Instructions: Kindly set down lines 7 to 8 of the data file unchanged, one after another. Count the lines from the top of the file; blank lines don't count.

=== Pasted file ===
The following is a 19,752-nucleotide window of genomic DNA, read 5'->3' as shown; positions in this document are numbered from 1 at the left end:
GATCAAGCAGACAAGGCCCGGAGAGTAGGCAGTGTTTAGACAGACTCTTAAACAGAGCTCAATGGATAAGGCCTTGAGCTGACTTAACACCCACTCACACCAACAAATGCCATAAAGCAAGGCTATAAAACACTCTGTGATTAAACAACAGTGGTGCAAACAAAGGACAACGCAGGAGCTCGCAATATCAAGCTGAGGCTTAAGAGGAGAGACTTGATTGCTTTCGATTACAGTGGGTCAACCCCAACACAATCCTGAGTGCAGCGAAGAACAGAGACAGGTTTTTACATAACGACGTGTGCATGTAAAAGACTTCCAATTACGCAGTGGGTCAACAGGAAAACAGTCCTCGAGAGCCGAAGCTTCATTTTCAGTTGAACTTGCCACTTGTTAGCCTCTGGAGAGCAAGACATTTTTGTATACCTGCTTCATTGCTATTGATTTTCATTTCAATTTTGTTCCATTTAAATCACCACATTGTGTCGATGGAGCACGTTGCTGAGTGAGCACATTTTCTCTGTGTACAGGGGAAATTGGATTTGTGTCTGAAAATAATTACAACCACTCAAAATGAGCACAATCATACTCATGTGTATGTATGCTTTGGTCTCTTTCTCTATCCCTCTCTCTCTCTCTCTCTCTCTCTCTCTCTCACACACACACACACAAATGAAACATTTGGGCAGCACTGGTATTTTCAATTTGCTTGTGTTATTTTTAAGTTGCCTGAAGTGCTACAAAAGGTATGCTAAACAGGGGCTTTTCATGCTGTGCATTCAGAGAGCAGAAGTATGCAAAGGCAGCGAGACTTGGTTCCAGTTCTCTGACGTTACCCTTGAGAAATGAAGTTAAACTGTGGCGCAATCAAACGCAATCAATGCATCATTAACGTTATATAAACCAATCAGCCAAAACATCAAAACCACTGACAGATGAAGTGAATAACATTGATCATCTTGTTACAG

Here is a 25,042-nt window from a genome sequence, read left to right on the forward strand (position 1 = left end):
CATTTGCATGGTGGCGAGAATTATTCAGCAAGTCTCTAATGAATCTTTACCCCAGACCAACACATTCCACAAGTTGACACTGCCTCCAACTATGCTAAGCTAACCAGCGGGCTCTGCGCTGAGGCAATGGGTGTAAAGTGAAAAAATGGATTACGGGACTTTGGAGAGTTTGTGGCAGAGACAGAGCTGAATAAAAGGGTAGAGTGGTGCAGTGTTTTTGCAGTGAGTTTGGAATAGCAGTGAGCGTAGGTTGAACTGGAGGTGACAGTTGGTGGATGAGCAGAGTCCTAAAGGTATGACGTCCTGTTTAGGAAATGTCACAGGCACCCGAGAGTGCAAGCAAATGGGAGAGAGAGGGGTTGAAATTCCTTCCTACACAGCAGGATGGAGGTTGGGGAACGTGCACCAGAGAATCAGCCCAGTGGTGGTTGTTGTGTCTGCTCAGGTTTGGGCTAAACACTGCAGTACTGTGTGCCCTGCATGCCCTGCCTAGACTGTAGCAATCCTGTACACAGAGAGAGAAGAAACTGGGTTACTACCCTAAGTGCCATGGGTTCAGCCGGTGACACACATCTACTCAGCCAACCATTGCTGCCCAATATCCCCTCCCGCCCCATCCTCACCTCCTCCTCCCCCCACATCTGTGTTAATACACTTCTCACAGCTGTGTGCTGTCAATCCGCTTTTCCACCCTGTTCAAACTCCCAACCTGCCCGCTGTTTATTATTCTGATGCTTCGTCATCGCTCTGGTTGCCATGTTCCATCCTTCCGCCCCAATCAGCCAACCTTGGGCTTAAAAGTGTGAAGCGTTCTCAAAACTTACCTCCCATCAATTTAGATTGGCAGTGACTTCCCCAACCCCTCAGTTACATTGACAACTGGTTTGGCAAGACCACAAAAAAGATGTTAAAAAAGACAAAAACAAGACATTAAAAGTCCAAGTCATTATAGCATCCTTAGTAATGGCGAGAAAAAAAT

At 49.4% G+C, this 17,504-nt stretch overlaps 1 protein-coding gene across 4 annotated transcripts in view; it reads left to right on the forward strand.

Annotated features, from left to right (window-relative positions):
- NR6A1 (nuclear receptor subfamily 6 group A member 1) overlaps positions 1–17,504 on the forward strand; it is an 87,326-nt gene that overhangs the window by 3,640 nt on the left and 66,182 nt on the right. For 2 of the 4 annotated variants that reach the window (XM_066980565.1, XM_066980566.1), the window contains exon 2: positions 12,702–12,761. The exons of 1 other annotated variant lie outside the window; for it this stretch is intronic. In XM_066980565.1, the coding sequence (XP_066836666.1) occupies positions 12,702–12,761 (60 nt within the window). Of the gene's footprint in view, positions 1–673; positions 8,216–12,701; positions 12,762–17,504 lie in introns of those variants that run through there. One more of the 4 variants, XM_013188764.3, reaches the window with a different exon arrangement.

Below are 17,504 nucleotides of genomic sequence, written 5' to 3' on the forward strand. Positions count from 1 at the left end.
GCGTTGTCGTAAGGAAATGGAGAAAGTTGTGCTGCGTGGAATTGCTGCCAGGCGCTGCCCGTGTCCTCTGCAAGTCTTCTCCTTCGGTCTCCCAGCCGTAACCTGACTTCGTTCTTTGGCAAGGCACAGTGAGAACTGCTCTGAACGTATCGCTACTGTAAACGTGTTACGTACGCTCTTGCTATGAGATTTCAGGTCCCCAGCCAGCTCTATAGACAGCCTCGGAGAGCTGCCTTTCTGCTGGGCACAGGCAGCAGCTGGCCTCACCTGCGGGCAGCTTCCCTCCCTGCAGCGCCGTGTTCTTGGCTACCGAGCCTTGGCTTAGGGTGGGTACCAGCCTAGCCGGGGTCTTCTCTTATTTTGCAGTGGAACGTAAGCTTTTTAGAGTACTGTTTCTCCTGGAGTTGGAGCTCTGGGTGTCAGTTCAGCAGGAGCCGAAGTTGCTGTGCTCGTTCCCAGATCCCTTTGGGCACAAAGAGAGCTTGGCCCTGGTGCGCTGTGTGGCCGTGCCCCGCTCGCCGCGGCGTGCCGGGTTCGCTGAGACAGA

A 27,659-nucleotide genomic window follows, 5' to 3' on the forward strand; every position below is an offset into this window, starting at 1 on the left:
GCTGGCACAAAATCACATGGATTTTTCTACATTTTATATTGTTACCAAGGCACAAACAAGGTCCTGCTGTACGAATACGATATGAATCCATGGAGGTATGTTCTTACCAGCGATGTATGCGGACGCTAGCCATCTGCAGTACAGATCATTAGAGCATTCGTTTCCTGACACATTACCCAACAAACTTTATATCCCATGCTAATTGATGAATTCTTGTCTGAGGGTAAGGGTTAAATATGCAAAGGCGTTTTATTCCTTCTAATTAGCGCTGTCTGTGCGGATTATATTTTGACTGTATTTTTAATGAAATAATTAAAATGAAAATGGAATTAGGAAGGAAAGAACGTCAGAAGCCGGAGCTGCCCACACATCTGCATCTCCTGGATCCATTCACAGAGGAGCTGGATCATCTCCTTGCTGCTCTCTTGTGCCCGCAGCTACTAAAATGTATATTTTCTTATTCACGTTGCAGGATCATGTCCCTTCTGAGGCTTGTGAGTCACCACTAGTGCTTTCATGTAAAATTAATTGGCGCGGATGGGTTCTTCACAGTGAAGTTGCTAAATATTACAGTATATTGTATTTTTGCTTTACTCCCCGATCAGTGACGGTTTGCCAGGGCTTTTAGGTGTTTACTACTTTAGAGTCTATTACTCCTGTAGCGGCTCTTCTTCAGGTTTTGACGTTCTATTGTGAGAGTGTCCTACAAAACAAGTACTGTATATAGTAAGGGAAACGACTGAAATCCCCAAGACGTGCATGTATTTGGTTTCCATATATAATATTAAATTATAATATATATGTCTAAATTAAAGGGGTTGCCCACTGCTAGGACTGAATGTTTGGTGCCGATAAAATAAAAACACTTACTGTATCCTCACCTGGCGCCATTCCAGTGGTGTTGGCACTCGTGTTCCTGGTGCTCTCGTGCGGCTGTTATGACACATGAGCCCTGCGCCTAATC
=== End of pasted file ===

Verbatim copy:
- NR6A1 (nuclear receptor subfamily 6 group A member 1) overlaps positions 1–17,504 on the forward strand; it is an 87,326-nt gene that overhangs the window by 3,640 nt on the left and 66,182 nt on the right. For 2 of the 4 annotated variants that reach the window (XM_066980565.1, XM_066980566.1), the window contains exon 2: positions 12,702–12,761. The exons of 1 other annotated variant lie outside the window; for it this stretch is intronic. In XM_066980565.1, the coding sequence (XP_066836666.1) occupies positions 12,702–12,761 (60 nt within the window). Of the gene's footprint in view, positions 1–673; positions 8,216–12,701; positions 12,762–17,504 lie in introns of those variants that run through there. One more of the 4 variants, XM_013188764.3, reaches the window with a different exon arrangement.

Below are 17,504 nucleotides of genomic sequence, written 5' to 3' on the forward strand. Positions count from 1 at the left end.